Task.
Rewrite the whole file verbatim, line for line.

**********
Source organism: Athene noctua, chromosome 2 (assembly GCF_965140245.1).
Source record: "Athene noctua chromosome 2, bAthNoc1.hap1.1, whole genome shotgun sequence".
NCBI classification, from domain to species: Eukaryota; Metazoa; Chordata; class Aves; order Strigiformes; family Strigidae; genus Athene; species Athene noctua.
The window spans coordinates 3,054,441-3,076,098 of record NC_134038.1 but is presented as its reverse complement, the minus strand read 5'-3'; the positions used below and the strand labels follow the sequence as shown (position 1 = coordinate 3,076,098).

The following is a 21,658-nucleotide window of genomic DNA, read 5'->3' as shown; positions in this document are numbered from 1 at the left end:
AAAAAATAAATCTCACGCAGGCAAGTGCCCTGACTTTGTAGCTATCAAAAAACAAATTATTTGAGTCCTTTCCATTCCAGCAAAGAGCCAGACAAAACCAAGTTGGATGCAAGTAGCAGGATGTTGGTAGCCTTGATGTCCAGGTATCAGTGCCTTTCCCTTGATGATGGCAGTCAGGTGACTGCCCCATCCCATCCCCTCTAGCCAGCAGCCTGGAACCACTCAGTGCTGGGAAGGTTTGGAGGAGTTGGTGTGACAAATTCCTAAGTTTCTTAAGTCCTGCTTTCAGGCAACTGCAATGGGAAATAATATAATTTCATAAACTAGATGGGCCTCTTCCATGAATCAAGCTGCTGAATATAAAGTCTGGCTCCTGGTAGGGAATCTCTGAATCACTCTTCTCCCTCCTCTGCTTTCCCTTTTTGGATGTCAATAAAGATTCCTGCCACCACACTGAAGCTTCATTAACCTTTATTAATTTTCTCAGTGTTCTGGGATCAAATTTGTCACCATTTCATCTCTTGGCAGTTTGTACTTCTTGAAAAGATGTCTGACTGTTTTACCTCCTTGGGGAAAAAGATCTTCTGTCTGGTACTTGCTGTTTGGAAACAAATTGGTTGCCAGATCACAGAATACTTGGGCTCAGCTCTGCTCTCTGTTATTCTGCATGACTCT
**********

Source organism: Athene noctua, chromosome 2 (assembly GCF_965140245.1).
Source record: "Athene noctua chromosome 2, bAthNoc1.hap1.1, whole genome shotgun sequence".
NCBI classification, from domain to species: Eukaryota; Metazoa; Chordata; class Aves; order Strigiformes; family Strigidae; genus Athene; species Athene noctua.
The window spans coordinates 3,054,441-3,076,098 of record NC_134038.1 but is presented as its reverse complement, the minus strand read 5'-3'; the positions used below and the strand labels follow the sequence as shown (position 1 = coordinate 3,076,098).

The following is a 21,658-nucleotide window of genomic DNA, read 5'->3' as shown; positions in this document are numbered from 1 at the left end:
AAAAAATAAATCTCACGCAGGCAAGTGCCCTGACTTTGTAGCTATCAAAAAACAAATTATTTGAGTCCTTTCCATTCCAGCAAAGAGCCAGACAAAACCAAGTTGGATGCAAGTAGCAGGATGTTGGTAGCCTTGATGTCCAGGTATCAGTGCCTTTCCCTTGATGATGGCAGTCAGGTGACTGCCCCATCCCATCCCCTCTAGCCAGCAGCCTGGAACCACTCAGTGCTGGGAAGGTTTGGAGGAGTTGGTGTGACAAATTCCTAAGTTTCTTAAGTCCTGCTTTCAGGCAACTGCAATGGGAAATAATATAATTTCATAAACTAGATGGGCCTCTTCCATGAATCAAGCTGCTGAATATAAAGTCTGGCTCCTGGTAGGGAATCTCTGAATCACTCTTCTCCCTCCTCTGCTTTCCCTTTTTGGATGTCAATAAAGATTCCTGCCACCACACTGAAGCTTCATTAACCTTTATTAATTTTCTCAGTGTTCTGGGATCAAATTTGTCACCATTTCATCTCTTGGCAGTTTGTACTTCTTGAAAAGATGTCTGACTGTTTTACCTCCTTGGGGAAAAAGATCTTCTGTCTGGTACTTGCTGTTTGGAAACAAATTGGTTGCCAGATCACAGAATACTTGGGCTCAGCTCTGCTCTCTGTTATTCTGCATGACTCT